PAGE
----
Sydney University colleges: after “Define Statutory”

Last year, it was revealed that the residents of St Paul’s College at the University of Sydney, who had formed a “Define Statutory” Facebook page that described itself as “pro-rape, anti-consent”. There was a lot of heat around it, and initially a lot of words and not a lot of action. Lauredhel and I wrote about it here last year (University colleges: nurturing a rape culture, More on St Paul’s College “Define Statutory” facebook page).

I’ve been meaning to find out what happened next for ages. Here’s what seems to have happened.

In February 2010, the University Vice-Chancellor Michael Spence announced that the sexual harassment and discrimination policy was being extended to all student residences. (The colleges’ residents are almost always enrolled students of the University, but the colleges are independent institutions.):

[Spence] said his handling of the website scandal… had been hampered by the old policy, which excluded the legally independent colleges, leaving them free to conduct their own investigations without guarantees of an independent inquiry.

”It is fair to say our old harassment policy gave us no teeth as far as the colleges were concerned,” Dr Spence said. ”However, under the new system we definitively would be able to discipline those concerned.”

The vice-chancellor’s office has called for the residential colleges to review their sexual harassment and assault policies as well as student initiations and unofficial activities.

In an email on Tuesday [February 23], Dr Spence told all students that they ”had the right to be treated with dignity and respect, irrespective of their background, beliefs or culture”.

Heath Gilmore and Ruth Pollard, Sydney University expands sex-assault policy, The Sydney Morning Herald, February 25 2010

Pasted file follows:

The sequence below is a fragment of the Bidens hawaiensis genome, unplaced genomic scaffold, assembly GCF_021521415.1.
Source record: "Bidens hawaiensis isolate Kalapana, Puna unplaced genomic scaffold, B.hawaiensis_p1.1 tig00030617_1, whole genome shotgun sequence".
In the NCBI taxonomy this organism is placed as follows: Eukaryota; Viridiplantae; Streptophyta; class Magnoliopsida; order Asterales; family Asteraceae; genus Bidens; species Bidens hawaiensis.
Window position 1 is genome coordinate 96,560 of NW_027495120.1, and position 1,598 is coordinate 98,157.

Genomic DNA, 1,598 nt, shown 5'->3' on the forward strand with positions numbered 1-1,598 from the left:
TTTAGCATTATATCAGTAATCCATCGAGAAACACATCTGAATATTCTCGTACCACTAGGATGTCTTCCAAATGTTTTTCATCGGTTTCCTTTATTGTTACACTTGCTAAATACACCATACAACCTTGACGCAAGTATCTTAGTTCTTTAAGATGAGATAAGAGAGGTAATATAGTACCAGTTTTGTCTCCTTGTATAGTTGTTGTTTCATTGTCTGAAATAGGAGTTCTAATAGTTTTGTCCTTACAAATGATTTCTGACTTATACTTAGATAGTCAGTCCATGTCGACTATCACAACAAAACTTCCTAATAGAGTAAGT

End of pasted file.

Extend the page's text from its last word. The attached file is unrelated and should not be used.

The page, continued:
The new policy (dated 11 February) is here.

Ruth Pollard, who wrote the Herald‘s original stories, wrote in February that she regarded St Paul’s response as continuing to be highly unsatisfactory, especially in light of the administrations of the other colleges being willing to criticise their own culture:

We received another email from Dr [Ivan] Head [warden of St Paul’s], describing St Paul’s as ”one of the most exciting and stimulating places to live, brilliantly in the heart of the university, fully engaged with every aspect of student life, punching above its weight, moderated by wise and astute scholars”.

Oh yes, and all forms of sexual assault are abhorrent.

Since then, Dr Head says there has been an investigation which included ”interviews with the [Facebook] site administrator who is a former college resident, and a small number of current college residents who had agreed to become members of the site”, but he refused to release the results of the inquiry.

Ruth Pollard, Time to wake up: St Paul’s must stamp out its misogynist culture, The Sydney Morning Herald, February 25 2010

I am not surprised to find though, that there are reports that St Paul’s residents have closed ranks around their college:

First, some history. In 1977, a group of St Paul’s College students at Sydney University held an awards ceremony in which a student who raped a woman was applauded for committing “the animal act of the year”. Then last year St Paul’s made headlines again after a Herald journalist, Ruth Pollard, exposed a “Pro Rape/Anti Consent” Facebook group run by students at the college…

While the scandal has made the students more media cautious, it does not seem to have affected their attitudes towards women. Earlier this year, a number of St Paul’s students planned a musical dance revue number titled Always look on the bright side of rape. The number was canned for fear that it might invite media coverage.

In the end, the villain of the revue was called “Ruth Pollard” and students hissed, booed and threw objects when the character appeared…

Nina Funnell, Contrition trumps sexism cover-ups, The National Times, September 22 2010.

I can’t honestly think anything other than that it will be a long long time before college culture changes a lot. There will be a lot of social pressure on and additional harassment of students who attempt to go through the university’s procedures as outlined in their policy, just as there has been of students who have gone through the legal system in the past. College songs, folklore and culture will continue to very explicitly promote sexual harassment and assault. I will be interested to hear if the efforts of the administrations of some of the other colleges are serious, sustained and effective over the next few years.

Categories: education, gender & feminism, violence